Consumer Protections

In order to make a knowledge banking industry work, there are an array of qualities that need to be considered as to ensure the beneficial owner of the ‘inforg’ stored on it, is the person to whom that inforg relates. Some of the considered needs are noted below, whilst this is not in any way shape or form a complex and comprehensive overview of requirements; as illustrated by this document, at this stage.

A Knowledge Banking provider would conceptually store thousands if not millions of accounts.  Part of the benefit of a knowledge banking industry, is the ability to provide pseudo-anonymous data-services in relation to personal data.  This in-turn is assisted by decentralising discovery, through the use of decentralised ledgers, DIDs and similar.  In a manner that’s very similar to DNS the practical method in-turn enables use-cases such as the ability for computer vision to be used with biometric signatures, such as facial recognition systems; where AR Head mounted displays, such as is exampled by Magic Leap or google glass; allow its user to have ‘web of data’ based apps.

In this way, the contextual environment of a person who is identified by software, can be provided the means to privately be asked what information they want to provide back to the agent (the head mounted display glasses, for instance) making a request for information.   As the knowledge banking provider is not making use of a users personal and public address space, the discovery process is able to poll to identify which provider can provide information; and when the provider is identified, they can internally identify what information they want to provide back to the agent making the request.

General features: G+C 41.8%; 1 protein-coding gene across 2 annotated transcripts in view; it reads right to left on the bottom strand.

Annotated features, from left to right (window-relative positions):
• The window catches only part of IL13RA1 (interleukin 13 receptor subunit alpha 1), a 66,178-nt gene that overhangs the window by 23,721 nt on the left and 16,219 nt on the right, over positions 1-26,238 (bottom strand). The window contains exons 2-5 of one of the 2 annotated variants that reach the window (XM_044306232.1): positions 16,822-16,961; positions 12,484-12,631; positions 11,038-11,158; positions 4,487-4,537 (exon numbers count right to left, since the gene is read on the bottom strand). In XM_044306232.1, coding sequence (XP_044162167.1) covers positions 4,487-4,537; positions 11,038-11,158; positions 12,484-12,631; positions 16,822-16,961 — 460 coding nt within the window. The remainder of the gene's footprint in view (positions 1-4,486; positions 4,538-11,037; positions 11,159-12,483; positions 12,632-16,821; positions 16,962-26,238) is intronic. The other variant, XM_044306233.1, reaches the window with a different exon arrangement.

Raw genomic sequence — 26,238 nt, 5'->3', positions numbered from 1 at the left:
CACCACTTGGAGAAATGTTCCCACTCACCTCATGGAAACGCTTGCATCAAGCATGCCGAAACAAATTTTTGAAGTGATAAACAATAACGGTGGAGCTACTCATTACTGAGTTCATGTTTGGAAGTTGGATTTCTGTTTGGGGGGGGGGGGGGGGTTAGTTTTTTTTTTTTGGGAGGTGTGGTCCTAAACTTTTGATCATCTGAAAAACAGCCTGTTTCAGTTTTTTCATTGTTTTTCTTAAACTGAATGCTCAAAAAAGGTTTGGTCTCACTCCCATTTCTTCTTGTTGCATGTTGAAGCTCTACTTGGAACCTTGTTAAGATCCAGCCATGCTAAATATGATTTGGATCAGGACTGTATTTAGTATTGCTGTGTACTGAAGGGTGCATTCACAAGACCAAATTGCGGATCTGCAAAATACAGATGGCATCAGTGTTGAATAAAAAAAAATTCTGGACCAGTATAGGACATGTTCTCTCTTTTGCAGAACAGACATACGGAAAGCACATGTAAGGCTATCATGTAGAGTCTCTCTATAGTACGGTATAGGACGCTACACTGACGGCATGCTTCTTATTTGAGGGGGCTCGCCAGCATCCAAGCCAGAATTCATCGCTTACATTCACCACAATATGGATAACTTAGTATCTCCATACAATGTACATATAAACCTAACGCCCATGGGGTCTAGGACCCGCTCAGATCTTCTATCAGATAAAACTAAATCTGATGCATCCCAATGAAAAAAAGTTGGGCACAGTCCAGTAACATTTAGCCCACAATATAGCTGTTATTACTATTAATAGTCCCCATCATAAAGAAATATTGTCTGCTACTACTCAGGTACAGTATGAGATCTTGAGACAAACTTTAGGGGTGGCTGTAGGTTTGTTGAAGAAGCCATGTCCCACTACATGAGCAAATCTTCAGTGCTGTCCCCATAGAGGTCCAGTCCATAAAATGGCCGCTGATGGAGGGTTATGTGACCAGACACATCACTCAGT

In the context of a business conference, this might mean providing business card details.  In the context of a social app, such as a dating app, this might simply be a persons first name (that might float above their head, in augmented reality space).

The second thing that’s very important is the ability to ‘churn’ between providers; or the ability to change providers.  This requirement in-turn is indeed quite complex.  Software Standards are instrumental to the means through which this is made possible; but the principle need for knowledge banking – account holders – to migrate their accounts (and not break the semantics, in a privacy-preserving model) requires agreements to be in-place that entitle users to be able to move providers.  Semantics data-structures in a decentralised information management system, is far more complex than simply migrating funds from one financial institution to another.

Additionally; the means to ensure ‘consumers’ have an array of ontological tools that entitle them to make legal declarations by way of data, that knowledge banking providers are obligated to preserve, is also important.

Some of the original considerations around this was formed in the context of RASPS or the ability to make declarations that state the data service provided by the person includes semantic information that declares information such as,

  • Reuse: can the information being provided be reused.
  • Accessibility: How can this data be transformed for use by the recipient.
  • Security: Is it important for the recipient of this data to encrypt it, and keep it secure.
  • Privacy: What, who and how should this data be used by the recipient.
  • Sovereignty:  what ‘choice of law’ is defined in relation to the use of this data.